A month at the Phaung Daw Oo School
The last 6 weeks have been a fascinating journey in a country that is at a cultural crossroads; Myanmar is moving from the traditional values that have shaped it for the last millennia into the 21st century at a frantic pace.
I was in Monywa (Mo-ya) a city 4 hours east of Mandalay at a monastery to help a group of local university students improve their spoken English when I experienced this first hand.
We arrived at 11.30, monks have to eat before noon so they were in a hurry to have their lunch, they had been waiting for us. It's traditional that monks eat first, we ate next, 2 westerners waited on by half a dozen students. The food was good Myanmar fare.
We taught in the afternoon in a typical large room with wall fans but no air conditioning. The power was out for most of the afternoon so the lack of AC was irrelevant. It was of course hot, we sweat buckets – not figuratively, literally. This was a pretty standard day for me but it was about to change.
That evening, like all good hosts they wanted to show us the best of their city. We saw a stunning sunset from a hilltop pagoda. We then drove into town, the streets were as chaotic as usual, hot, sticky, full of noise and people and traffic. It was now dark, there were only a few street lights so I couldn't see far. It was everything I have grown to expect of a city in Myanmar.
But then we rounded a corner and suddenly it all changed. The darkness become a blinding light, the chaos, a calm, the noise, quiet. The rough road was gone, it felt like we were levitating between towering white washed walls, bathed in brilliant blue-white light. This was the grand entrance to something big? And there it was, the answer to why we were here. Written in intense blue and red neon “Ocean Centre”- Myanmars’ very own shopping mall chain.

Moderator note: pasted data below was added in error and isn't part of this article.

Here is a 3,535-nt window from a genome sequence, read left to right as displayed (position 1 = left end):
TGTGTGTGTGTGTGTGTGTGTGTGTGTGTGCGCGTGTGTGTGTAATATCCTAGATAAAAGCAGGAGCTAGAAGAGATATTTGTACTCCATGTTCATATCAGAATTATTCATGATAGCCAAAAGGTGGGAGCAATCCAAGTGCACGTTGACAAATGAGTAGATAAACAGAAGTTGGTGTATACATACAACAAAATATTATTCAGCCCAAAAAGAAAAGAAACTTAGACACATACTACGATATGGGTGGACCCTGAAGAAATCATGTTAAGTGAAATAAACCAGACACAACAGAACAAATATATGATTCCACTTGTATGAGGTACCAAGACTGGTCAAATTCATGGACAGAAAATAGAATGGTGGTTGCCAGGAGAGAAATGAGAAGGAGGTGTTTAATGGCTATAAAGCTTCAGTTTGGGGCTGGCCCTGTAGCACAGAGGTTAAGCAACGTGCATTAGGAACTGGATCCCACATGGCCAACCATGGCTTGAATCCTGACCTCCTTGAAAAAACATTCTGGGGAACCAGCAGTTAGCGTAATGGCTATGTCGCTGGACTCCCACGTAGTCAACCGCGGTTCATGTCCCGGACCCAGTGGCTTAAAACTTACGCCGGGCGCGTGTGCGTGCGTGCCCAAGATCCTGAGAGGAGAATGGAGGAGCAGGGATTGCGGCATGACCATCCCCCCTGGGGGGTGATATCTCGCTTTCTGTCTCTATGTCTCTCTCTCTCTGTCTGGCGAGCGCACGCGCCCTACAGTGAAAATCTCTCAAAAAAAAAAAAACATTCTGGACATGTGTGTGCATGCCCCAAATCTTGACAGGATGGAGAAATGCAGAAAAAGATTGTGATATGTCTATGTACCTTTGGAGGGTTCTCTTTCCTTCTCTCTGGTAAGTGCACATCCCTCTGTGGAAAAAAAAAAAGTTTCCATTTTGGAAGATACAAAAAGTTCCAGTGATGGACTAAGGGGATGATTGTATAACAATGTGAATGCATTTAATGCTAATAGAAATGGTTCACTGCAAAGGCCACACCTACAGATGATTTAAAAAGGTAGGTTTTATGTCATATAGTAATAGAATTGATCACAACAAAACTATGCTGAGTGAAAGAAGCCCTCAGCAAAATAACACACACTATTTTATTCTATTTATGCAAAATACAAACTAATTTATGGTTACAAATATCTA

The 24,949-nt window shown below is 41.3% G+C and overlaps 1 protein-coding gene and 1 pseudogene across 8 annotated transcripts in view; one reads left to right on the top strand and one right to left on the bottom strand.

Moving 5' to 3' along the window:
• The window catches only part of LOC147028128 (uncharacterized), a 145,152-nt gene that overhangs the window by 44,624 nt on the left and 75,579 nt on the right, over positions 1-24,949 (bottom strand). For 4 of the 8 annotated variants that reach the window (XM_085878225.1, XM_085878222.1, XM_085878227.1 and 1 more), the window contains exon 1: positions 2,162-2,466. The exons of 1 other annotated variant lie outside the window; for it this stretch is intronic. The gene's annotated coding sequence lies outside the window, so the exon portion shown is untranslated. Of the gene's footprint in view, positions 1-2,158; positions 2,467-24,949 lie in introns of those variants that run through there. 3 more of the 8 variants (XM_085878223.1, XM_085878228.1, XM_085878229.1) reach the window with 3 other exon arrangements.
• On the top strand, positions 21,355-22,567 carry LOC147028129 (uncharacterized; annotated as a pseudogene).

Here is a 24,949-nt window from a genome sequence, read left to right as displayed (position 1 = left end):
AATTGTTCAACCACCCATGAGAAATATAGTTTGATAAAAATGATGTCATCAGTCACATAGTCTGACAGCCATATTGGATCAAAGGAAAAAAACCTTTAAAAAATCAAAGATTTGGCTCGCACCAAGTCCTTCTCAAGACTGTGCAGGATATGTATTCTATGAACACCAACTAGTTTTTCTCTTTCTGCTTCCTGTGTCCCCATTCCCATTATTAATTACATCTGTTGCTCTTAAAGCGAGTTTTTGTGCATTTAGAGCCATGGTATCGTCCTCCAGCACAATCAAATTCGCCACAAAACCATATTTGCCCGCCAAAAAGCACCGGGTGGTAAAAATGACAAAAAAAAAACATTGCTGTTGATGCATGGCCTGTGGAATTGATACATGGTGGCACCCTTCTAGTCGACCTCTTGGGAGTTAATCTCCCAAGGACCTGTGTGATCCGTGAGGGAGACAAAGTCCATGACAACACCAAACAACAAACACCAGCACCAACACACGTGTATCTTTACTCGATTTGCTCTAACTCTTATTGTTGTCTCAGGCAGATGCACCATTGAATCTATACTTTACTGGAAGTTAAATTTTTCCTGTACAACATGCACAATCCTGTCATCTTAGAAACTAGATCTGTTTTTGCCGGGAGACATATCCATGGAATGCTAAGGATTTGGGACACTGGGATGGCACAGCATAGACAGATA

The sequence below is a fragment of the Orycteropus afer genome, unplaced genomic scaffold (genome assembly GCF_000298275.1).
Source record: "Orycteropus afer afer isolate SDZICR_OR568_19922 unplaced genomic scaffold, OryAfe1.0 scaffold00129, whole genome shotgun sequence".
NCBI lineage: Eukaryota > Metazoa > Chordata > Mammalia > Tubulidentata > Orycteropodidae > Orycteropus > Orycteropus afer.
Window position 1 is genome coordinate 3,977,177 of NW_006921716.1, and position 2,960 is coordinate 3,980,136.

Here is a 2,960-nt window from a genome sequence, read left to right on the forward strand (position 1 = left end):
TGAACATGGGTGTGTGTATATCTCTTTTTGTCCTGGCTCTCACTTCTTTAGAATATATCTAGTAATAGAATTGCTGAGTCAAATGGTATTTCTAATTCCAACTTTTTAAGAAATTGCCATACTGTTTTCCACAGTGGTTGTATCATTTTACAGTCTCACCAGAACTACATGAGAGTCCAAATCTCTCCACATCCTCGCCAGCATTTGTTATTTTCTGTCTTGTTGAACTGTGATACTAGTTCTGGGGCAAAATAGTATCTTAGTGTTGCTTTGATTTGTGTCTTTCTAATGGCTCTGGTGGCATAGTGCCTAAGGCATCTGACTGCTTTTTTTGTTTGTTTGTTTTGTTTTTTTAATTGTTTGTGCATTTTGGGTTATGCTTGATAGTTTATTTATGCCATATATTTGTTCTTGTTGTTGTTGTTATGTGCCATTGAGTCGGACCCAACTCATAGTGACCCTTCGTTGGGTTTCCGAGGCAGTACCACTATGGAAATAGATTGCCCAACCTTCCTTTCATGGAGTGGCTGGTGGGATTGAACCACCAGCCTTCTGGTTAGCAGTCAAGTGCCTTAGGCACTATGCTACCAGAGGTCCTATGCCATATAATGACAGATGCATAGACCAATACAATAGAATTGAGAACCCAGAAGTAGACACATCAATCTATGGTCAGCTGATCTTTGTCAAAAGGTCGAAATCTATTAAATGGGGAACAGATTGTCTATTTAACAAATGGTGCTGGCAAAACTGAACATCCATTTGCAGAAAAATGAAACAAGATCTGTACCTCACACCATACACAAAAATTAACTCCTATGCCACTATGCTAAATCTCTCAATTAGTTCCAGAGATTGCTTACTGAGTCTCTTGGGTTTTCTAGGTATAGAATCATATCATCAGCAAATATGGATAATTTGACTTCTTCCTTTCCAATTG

Inside was a completely different Myanmar to the one I had experienced that afternoon; bright white lights, white walls, all at 20 C (cold), there were even travelators to whisk the smiling customers from floor to floor. Many of the regulars were dressed in western clothing. We looked oddly out of place, 20 students in traditional lonygis, 2 westerners and a maroon robed Monk in this "new" Myanmar.
The students were excited to show us everything, the fast food restaurants, the Japanese import store, the flat screen TV's, all the"stuff" that was for sale. But most of that this was the “future”, this was their future, this is where Myanmar was going, all shiny and bright!
To be far it was helpful for our teaching, all the labels were written in Burmese and English. We talked about many things. What this was for, what that did, what things tasted like, it was both useful and fascinating. We looked at a western style bed with pillows, bolsters and a sprung mattress, they understood it was a bed but why all the padding?
The most salutary fact came out at the end, when we asked if they ever shopped here, not one of them did – in fact they couldn’t imagine shopping there as the prices were so high. And a lot of what was for sale they didn't realise they needed, not yet anyway. With a little advertising I'm sure they will.
We then went back to the monastery to sleep on the floor on our straw mats as people have done for centuries. It was all very surreal.